It is common for investors across the world to show a home bias.
That is, they tend to focus their investments in their domestic rather than global markets. In this country some defined contribution default funds may have as much as 50 per cent of their equity allocation invested in UK stocks.
We think this exposes members to substantial and unnecessary risk and may ultimately leave them with disappointing outcomes.
Putting large proportions of a scheme’s equity allocation in the FTSE All Share, for example, isn’t simply an investment in the familiar and visible. It places big bets on certain sectors.
The UK market is dominated by a number of key sectors such as banks,oil, gas and mining companies. It also creates a relationship between a worker’s future earnings - which are often at least partially dependent on the stability and success of the domestic economy – and the returns on their pension savings.
Well-managed global equity funds are a cost effective way to gain broad exposure to the world’s major markets.
There may be good reasons to stay close to home for a portion of a scheme’s investments, for example to balance out the effects of domestic inflation that could otherwise erode the value of members’ money over time.
At NEST we use inflation-linked gilts and UK direct commercial real estate investments to do this.
But diversifying beyond domestic borders creates more opportunities as well as avoiding home-bias risks.
For example, there are opportunities for growth in the technology sectors of the US, Korea and Japan or the industrial and manufacturing sectors in the fast growing emerging economies.
Interest rate and currency fluctuations across the globe also create opportunities.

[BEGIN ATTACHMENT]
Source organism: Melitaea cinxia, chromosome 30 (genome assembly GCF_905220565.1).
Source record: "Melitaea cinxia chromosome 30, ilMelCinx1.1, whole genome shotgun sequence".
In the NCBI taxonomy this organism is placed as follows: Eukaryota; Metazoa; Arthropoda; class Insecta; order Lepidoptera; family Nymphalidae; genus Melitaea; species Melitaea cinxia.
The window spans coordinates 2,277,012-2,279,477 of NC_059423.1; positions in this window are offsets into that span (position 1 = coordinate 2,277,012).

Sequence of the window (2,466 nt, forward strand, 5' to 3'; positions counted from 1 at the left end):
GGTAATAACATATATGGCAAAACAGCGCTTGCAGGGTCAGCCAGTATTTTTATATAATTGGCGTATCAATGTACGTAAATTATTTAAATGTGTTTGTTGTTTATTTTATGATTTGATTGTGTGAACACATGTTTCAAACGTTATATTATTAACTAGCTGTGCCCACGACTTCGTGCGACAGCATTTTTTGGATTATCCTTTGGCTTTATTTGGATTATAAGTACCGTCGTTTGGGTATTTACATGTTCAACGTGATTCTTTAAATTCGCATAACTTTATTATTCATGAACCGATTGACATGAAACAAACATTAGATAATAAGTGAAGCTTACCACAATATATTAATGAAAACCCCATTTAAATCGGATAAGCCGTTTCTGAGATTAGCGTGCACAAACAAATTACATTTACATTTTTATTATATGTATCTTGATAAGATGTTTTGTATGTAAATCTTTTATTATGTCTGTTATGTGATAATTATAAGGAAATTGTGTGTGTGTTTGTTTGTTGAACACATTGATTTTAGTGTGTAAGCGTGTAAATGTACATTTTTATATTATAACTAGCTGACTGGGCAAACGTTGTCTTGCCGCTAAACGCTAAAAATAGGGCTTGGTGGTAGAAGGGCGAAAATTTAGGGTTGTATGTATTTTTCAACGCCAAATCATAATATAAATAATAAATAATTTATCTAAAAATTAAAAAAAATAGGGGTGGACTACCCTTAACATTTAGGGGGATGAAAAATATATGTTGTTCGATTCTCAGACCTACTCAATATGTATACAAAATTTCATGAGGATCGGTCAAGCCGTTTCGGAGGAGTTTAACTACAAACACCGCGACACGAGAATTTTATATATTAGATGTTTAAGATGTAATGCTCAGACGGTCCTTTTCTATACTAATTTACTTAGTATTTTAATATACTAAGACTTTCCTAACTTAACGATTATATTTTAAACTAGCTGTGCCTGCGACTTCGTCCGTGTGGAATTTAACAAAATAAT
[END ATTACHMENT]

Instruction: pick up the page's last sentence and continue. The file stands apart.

Sophisticated international investors should therefore be able to get better long-term risk adjusted returns than those with a narrower regional focus.
However, global investing is not without its challenges – the more markets you are exposed to, the more unique conditions you have to understand.
In emerging markets, for example, market capitalisation is often a less useful metric for determining a company’s underlying value than in more developed markets. NEST gains some of its emerging market equity exposure from a smart beta fund which aims to correct for precisely this issue.
Another issue is that some countries have better standards of corporate governance than others – this means the global investor has to be wary of the environmental, social and governance (ESG) risks they are taking on.
NEST’s selection of an ESG-screened emerging market equity fund and an active emerging market debt fund helps us keep tight control on these risks.
The various ways of accessing global growth available to schemes today means members shouldn’t be exposed to the risks associated with home bias unless there’s a good reason.